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Goldman frames the fairy tale with an "autobiographical" story: his father, who came from Florin, abridged the book as he read it to his son. Now, Goldman is publishing an abridged version, interspersed with comments on the parts he cut out.
Is The Princess Bride a critique of classics like Ivanhoe and The Three Musketeers, that smother a ripping yarn under elaborate prose? A wry look at the differences between fairy tales and real life? Simply a funny, frenetic adventure? No matter how you read it, you'll put it on your "keeper" shelf. --Nona Vero --This text refers to an out of print or unavailable edition of this title.
First off, I want to say that I loved the movie, but I just got done rereading the book and I have to say that if I would've read the book first I don't think I would've loved the... Read morePublished 5 days ago by Erika Donaldson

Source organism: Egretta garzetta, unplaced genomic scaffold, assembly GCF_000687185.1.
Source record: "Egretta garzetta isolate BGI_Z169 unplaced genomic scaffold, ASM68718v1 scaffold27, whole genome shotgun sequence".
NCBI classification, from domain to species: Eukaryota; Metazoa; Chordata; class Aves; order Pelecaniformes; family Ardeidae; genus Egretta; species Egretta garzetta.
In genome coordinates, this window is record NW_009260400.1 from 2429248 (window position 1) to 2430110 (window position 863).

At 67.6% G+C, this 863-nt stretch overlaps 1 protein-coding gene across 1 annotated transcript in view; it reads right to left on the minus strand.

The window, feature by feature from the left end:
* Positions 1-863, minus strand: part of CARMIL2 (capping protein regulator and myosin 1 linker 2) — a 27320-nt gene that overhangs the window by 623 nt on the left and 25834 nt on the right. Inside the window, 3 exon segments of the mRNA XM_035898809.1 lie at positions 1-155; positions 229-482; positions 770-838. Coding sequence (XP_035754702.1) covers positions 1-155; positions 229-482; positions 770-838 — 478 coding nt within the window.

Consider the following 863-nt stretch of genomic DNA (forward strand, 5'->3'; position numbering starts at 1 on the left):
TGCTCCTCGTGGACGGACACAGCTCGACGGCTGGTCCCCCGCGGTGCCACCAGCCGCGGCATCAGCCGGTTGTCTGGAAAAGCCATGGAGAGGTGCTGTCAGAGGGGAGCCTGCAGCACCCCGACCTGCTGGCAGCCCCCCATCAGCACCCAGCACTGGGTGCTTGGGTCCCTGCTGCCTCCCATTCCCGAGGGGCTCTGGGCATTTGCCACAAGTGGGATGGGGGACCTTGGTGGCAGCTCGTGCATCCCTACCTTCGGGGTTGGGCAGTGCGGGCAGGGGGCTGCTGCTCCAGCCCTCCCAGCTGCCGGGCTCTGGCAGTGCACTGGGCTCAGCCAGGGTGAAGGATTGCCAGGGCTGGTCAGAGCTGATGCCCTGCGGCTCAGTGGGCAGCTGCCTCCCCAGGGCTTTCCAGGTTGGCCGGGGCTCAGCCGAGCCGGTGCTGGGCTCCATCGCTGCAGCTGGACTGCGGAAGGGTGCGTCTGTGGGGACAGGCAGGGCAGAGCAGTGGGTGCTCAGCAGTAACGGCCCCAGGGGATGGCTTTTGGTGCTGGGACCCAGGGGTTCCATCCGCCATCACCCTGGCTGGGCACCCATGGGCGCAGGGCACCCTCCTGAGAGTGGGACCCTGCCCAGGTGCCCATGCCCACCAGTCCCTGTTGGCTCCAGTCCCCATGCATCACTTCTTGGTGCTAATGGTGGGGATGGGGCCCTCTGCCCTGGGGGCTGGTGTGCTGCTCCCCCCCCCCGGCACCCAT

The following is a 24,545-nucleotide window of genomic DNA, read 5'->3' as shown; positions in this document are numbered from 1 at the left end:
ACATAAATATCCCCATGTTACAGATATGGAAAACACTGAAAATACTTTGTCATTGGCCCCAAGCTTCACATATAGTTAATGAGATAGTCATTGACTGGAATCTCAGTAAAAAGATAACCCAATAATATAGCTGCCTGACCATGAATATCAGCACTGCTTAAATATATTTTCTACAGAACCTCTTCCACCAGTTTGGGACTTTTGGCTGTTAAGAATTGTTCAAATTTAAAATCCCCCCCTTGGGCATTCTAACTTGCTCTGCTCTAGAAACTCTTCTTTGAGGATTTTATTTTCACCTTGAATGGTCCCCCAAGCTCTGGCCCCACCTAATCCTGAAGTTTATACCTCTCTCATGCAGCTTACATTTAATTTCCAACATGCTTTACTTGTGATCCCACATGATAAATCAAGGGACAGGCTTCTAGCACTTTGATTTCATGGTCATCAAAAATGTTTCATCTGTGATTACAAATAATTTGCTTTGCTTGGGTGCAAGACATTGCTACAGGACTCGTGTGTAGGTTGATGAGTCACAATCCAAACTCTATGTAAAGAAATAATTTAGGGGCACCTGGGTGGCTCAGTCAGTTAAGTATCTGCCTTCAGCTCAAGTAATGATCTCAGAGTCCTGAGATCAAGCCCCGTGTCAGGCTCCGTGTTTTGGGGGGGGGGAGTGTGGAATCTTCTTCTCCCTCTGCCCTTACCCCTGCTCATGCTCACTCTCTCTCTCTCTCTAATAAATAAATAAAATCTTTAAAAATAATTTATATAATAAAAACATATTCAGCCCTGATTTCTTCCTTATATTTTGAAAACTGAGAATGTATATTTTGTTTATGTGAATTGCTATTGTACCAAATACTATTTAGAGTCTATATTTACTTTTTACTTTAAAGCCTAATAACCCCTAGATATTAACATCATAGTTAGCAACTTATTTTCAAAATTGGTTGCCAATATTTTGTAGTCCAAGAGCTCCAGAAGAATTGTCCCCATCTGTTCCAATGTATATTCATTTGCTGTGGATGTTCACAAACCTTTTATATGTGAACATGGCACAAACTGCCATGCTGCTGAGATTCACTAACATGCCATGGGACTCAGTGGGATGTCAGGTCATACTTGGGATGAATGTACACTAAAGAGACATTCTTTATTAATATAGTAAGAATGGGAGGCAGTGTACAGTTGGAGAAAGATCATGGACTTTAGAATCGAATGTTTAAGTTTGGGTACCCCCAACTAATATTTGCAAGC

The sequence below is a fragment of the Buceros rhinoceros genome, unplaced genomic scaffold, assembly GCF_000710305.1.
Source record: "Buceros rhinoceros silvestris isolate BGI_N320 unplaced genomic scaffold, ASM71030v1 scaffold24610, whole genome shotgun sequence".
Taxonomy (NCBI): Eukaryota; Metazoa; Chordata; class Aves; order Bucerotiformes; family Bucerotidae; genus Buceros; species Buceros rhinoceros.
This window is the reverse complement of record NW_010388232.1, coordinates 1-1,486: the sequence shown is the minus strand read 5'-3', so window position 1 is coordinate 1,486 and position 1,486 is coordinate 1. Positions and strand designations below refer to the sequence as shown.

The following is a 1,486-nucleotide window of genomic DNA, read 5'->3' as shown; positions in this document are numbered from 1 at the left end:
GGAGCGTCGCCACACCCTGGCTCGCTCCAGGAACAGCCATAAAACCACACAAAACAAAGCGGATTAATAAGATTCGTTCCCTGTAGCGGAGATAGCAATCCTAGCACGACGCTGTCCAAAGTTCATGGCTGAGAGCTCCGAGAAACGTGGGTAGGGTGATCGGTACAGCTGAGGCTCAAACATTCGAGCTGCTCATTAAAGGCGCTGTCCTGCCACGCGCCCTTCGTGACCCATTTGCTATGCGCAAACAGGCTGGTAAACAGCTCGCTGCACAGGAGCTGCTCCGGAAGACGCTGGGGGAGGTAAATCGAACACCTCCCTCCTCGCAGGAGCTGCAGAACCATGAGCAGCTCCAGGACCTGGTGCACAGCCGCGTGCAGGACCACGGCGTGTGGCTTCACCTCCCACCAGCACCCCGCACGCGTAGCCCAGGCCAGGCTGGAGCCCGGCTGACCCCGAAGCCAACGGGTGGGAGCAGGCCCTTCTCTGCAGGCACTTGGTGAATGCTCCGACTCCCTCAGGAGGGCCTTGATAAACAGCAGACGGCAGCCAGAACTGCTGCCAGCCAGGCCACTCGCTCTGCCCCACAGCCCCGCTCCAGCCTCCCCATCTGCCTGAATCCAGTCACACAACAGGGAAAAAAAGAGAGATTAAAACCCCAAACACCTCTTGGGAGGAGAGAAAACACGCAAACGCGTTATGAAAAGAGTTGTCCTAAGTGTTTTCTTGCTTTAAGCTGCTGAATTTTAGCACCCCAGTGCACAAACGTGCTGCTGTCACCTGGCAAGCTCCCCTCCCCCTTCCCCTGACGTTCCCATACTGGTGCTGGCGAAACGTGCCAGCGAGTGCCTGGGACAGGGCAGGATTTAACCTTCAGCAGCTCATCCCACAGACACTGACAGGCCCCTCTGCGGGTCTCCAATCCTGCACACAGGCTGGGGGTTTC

Buttercup has fallen for the farm boy, Westley. He decides to travel to America to make his fortune until the fateful day the Dread Pirate Roberts, who never leaves survivors... Read morePublished 8 days ago by Zoe
This book has been in my top 10 favorites since the first time I read it.Published 8 days ago by chiefnellie
...than the movie (which I can recite by heart).
Goldman is unparalleled in the way he plays with his readers, and I spent the whole day devouring this book. Read more
This story has everything. Love, Romance, Hate,Jealousy, Revenge, Monsters, Heroes, and Villains. There are lots of plot twists and turns to keep you interested until the end. S. Read morePublished 11 days ago by William B. Joiner
loved the giants personality the swordmans thoughts and the heroes honesty in the troubles he faced it was a great story also a classic for any agePublished 12 days ago by ricardo reyes